Pubs and restaurants could be hit with huge energy bill hike due to Russian sanctions: Ministers are faced with the challenge of helping thousands of hospitality businesses find new energy suppliers after hitting Russian gas company Gazprom with sanctions. Around 20% of the UK's pubs and restaurants are supplied by Gazprom. The government is looking at how it can assist hospitality businesses in finding new energy suppliers as more effects on British people and businesses of Russia's attack on Ukraine continue to emerge. Kate Nicholls, chief executive of UKHospitality, told PoliticsHome that hospitality businesses are "being forced to change supplier at the worst possible time and facing some of the worst market conditions”. She said many will have to enter insecure contracts with more costly terms, while “in a very small number of cases” some businesses may not be able to a new supplier and will be forced to close. “Those businesses that are coming out of contracts because of sanctions on Gazprom are now phoning around making sure they can get an alternative supply,” she added. Since the coronavirus pandemic, energy suppliers have generally been reluctant to enter new contracts due to economic uncertainty, Nicholls said, adding in recent days she had heard cases of suppliers asking hospitality firms to pay “very large” deposits in order to sign up. “Anything the government can do to encourage energy providers to take a reasonable approach and enter new contracts would be very welcome,” she said. A spokesman for the Department for Business, Energy and Industrial Strategy said businesses “should exercise their own commercial judgement with regards to energy supply contracts they have in place”.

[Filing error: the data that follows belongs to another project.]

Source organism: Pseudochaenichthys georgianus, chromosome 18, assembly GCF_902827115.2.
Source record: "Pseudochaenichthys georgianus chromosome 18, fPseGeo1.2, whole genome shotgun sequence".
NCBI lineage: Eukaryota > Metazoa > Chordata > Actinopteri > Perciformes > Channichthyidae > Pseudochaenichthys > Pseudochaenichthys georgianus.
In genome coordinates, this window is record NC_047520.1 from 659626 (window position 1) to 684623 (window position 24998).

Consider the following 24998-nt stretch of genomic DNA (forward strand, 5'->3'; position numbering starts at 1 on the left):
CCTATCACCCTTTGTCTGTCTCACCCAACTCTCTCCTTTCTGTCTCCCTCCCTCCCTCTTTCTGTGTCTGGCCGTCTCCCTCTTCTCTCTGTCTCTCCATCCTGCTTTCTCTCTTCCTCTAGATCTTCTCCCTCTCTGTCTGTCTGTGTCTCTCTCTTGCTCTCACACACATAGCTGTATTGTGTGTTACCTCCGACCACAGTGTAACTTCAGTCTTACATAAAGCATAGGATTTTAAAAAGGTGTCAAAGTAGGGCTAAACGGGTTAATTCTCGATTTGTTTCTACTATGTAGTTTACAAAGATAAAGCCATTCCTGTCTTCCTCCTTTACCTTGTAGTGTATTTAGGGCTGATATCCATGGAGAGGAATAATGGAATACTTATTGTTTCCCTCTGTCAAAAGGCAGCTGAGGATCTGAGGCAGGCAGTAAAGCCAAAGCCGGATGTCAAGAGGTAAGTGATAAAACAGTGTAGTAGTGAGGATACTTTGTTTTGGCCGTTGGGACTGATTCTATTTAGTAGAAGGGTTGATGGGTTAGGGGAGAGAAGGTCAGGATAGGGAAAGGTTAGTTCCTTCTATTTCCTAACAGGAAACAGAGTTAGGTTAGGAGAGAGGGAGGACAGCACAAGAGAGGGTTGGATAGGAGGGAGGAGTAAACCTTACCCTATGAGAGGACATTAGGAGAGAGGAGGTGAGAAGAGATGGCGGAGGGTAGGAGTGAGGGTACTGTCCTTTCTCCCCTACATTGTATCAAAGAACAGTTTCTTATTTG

Jamie Oliver to exit Russia: Jamie Oliver is to shut his Jamie’s Italian restaurant in Russia in response to Vladimir Putin’s assault on Ukraine, the Telegraph has reported. It stated: “Jamie Oliver Group is scrapping an agreement with its franchisee partner Ginza Project, which has operated a Jamie’s Italian in the centre of Moscow for almost a decade. Ginza this weekend was ordered to strip out all Jamie’s Italian branding from the site and will also be required to shut down all branded social media. It must also close the Jamie Oliver cookery school in Moscow that has been open for just over six years.” A spokesman for Jamie Oliver said: “We are exiting our franchise agreement and our operations in Russia will cease trading.”